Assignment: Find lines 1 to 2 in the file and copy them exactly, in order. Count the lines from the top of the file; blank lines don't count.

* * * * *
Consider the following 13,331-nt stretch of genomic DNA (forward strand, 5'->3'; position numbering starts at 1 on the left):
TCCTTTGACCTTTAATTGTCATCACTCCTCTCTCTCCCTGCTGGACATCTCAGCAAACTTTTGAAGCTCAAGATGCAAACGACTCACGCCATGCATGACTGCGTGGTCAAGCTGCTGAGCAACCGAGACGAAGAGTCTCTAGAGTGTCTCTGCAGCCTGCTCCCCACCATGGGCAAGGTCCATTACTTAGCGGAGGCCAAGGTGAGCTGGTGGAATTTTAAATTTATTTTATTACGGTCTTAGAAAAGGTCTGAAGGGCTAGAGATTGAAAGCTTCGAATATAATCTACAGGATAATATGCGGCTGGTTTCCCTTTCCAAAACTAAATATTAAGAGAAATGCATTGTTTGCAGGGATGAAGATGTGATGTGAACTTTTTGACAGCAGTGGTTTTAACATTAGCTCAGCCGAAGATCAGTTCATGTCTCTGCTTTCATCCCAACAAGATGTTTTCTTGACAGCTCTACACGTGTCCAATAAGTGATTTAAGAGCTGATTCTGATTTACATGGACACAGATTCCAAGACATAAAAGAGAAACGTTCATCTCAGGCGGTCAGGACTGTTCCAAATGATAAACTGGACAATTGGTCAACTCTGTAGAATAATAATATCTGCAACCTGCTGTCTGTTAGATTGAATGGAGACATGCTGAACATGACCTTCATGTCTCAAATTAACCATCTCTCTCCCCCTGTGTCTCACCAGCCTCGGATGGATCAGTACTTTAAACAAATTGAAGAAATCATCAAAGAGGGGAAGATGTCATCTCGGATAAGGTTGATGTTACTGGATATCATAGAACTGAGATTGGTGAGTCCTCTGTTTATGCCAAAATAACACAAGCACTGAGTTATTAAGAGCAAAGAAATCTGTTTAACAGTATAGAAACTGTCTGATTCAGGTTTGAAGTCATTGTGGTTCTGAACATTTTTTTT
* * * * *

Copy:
Consider the following 13,331-nt stretch of genomic DNA (forward strand, 5'->3'; position numbering starts at 1 on the left):
TCCTTTGACCTTTAATTGTCATCACTCCTCTCTCTCCCTGCTGGACATCTCAGCAAACTTTTGAAGCTCAAGATGCAAACGACTCACGCCATGCATGACTGCGTGGTCAAGCTGCTGAGCAACCGAGACGAAGAGTCTCTAGAGTGTCTCTGCAGCCTGCTCCCCACCATGGGCAAGGTCCATTACTTAGCGGAGGCCAAGGTGAGCTGGTGGAATTTTAAATTTATTTTATTACGGTCTTAGAAAAGGTCTGAAGGGCTAGAGATTGAAAGCTTCGAATATAATCTACAGGATAATATGCGGCTGGTTTCCCTTTCCAAAACTAAATATTAAGAGAAATGCATTGTTTGCAGGGATGAAGATGTGATGTGAACTTTTTGACAGCAGTGGTTTTAACATTAGCTCAGCCGAAGATCAGTTCATGTCTCTGCTTTCATCCCAACAAGATGTTTTCTTGACAGCTCTACACGTGTCCAATAAGTGATTTAAGAGCTGATTCTGATTTACATGGACACAGATTCCAAGACATAAAAGAGAAACGTTCATCTCAGGCGGTCAGGACTGTTCCAAATGATAAACTGGACAATTGGTCAACTCTGTAGAATAATAATATCTGCAACCTGCTGTCTGTTAGATTGAATGGAGACATGCTGAACATGACCTTCATGTCTCAAATTAACCATCTCTCTCCCCCTGTGTCTCACCAGCCTCGGATGGATCAGTACTTTAAACAAATTGAAGAAATCATCAAAGAGGGGAAGATGTCATCTCGGATAAGGTTGATGTTACTGGATATCATAGAACTGAGATTGGTGAGTCCTCTGTTTATGCCAAAATAACACAAGCACTGAGTTATTAAGAGCAAAGAAATCTGTTTAACAGTATAGAAACTGTCTGATTCAGGTTTGAAGTCATTGTGGTTCTGAACATTTTTTTT